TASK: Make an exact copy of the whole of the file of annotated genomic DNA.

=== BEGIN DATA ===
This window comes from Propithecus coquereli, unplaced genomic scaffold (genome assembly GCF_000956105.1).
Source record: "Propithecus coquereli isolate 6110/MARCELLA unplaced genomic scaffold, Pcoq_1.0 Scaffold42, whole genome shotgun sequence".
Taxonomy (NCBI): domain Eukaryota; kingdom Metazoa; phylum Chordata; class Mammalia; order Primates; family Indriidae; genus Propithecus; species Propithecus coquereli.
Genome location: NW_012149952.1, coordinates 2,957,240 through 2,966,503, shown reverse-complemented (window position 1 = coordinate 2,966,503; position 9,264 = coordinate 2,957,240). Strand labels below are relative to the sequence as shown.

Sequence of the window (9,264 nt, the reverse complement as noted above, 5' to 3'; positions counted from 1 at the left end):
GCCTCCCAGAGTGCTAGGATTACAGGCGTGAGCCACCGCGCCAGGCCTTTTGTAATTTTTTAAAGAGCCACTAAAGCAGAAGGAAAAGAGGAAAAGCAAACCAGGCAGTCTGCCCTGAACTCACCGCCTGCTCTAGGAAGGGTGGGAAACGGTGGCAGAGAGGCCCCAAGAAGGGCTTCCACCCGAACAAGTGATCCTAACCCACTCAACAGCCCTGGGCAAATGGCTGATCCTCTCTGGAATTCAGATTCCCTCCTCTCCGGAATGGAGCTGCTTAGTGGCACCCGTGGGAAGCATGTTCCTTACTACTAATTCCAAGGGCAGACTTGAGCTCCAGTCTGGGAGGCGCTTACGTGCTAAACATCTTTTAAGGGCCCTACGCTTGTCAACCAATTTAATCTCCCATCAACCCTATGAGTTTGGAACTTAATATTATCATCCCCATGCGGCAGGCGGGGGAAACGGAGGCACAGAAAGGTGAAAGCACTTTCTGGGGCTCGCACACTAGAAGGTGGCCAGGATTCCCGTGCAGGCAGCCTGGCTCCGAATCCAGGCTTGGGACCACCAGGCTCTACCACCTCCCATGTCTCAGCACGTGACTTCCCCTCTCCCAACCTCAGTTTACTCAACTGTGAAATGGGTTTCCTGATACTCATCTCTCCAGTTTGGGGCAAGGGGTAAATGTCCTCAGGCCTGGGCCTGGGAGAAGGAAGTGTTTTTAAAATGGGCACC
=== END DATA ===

This window comes from Propithecus coquereli, unplaced genomic scaffold (genome assembly GCF_000956105.1).
Source record: "Propithecus coquereli isolate 6110/MARCELLA unplaced genomic scaffold, Pcoq_1.0 Scaffold42, whole genome shotgun sequence".
Taxonomy (NCBI): domain Eukaryota; kingdom Metazoa; phylum Chordata; class Mammalia; order Primates; family Indriidae; genus Propithecus; species Propithecus coquereli.
Genome location: NW_012149952.1, coordinates 2,957,240 through 2,966,503, shown reverse-complemented (window position 1 = coordinate 2,966,503; position 9,264 = coordinate 2,957,240). Strand labels below are relative to the sequence as shown.

Sequence of the window (9,264 nt, the reverse complement as noted above, 5' to 3'; positions counted from 1 at the left end):
GCCTCCCAGAGTGCTAGGATTACAGGCGTGAGCCACCGCGCCAGGCCTTTTGTAATTTTTTAAAGAGCCACTAAAGCAGAAGGAAAAGAGGAAAAGCAAACCAGGCAGTCTGCCCTGAACTCACCGCCTGCTCTAGGAAGGGTGGGAAACGGTGGCAGAGAGGCCCCAAGAAGGGCTTCCACCCGAACAAGTGATCCTAACCCACTCAACAGCCCTGGGCAAATGGCTGATCCTCTCTGGAATTCAGATTCCCTCCTCTCCGGAATGGAGCTGCTTAGTGGCACCCGTGGGAAGCATGTTCCTTACTACTAATTCCAAGGGCAGACTTGAGCTCCAGTCTGGGAGGCGCTTACGTGCTAAACATCTTTTAAGGGCCCTACGCTTGTCAACCAATTTAATCTCCCATCAACCCTATGAGTTTGGAACTTAATATTATCATCCCCATGCGGCAGGCGGGGGAAACGGAGGCACAGAAAGGTGAAAGCACTTTCTGGGGCTCGCACACTAGAAGGTGGCCAGGATTCCCGTGCAGGCAGCCTGGCTCCGAATCCAGGCTTGGGACCACCAGGCTCTACCACCTCCCATGTCTCAGCACGTGACTTCCCCTCTCCCAACCTCAGTTTACTCAACTGTGAAATGGGTTTCCTGATACTCATCTCTCCAGTTTGGGGCAAGGGGTAAATGTCCTCAGGCCTGGGCCTGGGAGAAGGAAGTGTTTTTAAAATGGGCACC